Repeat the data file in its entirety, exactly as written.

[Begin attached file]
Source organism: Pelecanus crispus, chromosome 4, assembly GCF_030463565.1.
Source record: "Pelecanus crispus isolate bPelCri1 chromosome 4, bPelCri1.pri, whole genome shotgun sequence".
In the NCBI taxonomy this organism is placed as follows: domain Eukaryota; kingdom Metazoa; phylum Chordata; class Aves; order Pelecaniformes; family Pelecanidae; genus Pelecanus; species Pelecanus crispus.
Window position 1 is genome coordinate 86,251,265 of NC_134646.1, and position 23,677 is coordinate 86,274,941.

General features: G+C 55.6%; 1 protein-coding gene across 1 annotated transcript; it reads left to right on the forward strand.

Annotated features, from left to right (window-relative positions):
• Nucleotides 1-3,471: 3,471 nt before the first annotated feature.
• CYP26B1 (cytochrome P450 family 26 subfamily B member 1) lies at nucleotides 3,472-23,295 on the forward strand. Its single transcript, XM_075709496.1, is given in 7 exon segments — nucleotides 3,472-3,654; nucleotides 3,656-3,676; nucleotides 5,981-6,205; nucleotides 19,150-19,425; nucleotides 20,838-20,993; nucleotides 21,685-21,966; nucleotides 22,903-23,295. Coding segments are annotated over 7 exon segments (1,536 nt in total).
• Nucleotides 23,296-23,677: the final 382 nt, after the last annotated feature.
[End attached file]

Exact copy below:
Source organism: Pelecanus crispus, chromosome 4, assembly GCF_030463565.1.
Source record: "Pelecanus crispus isolate bPelCri1 chromosome 4, bPelCri1.pri, whole genome shotgun sequence".
In the NCBI taxonomy this organism is placed as follows: domain Eukaryota; kingdom Metazoa; phylum Chordata; class Aves; order Pelecaniformes; family Pelecanidae; genus Pelecanus; species Pelecanus crispus.
Window position 1 is genome coordinate 86,251,265 of NC_134646.1, and position 23,677 is coordinate 86,274,941.

General features: G+C 55.6%; 1 protein-coding gene across 1 annotated transcript; it reads left to right on the forward strand.

Annotated features, from left to right (window-relative positions):
• Nucleotides 1-3,471: 3,471 nt before the first annotated feature.
• CYP26B1 (cytochrome P450 family 26 subfamily B member 1) lies at nucleotides 3,472-23,295 on the forward strand. Its single transcript, XM_075709496.1, is given in 7 exon segments — nucleotides 3,472-3,654; nucleotides 3,656-3,676; nucleotides 5,981-6,205; nucleotides 19,150-19,425; nucleotides 20,838-20,993; nucleotides 21,685-21,966; nucleotides 22,903-23,295. Coding segments are annotated over 7 exon segments (1,536 nt in total).
• Nucleotides 23,296-23,677: the final 382 nt, after the last annotated feature.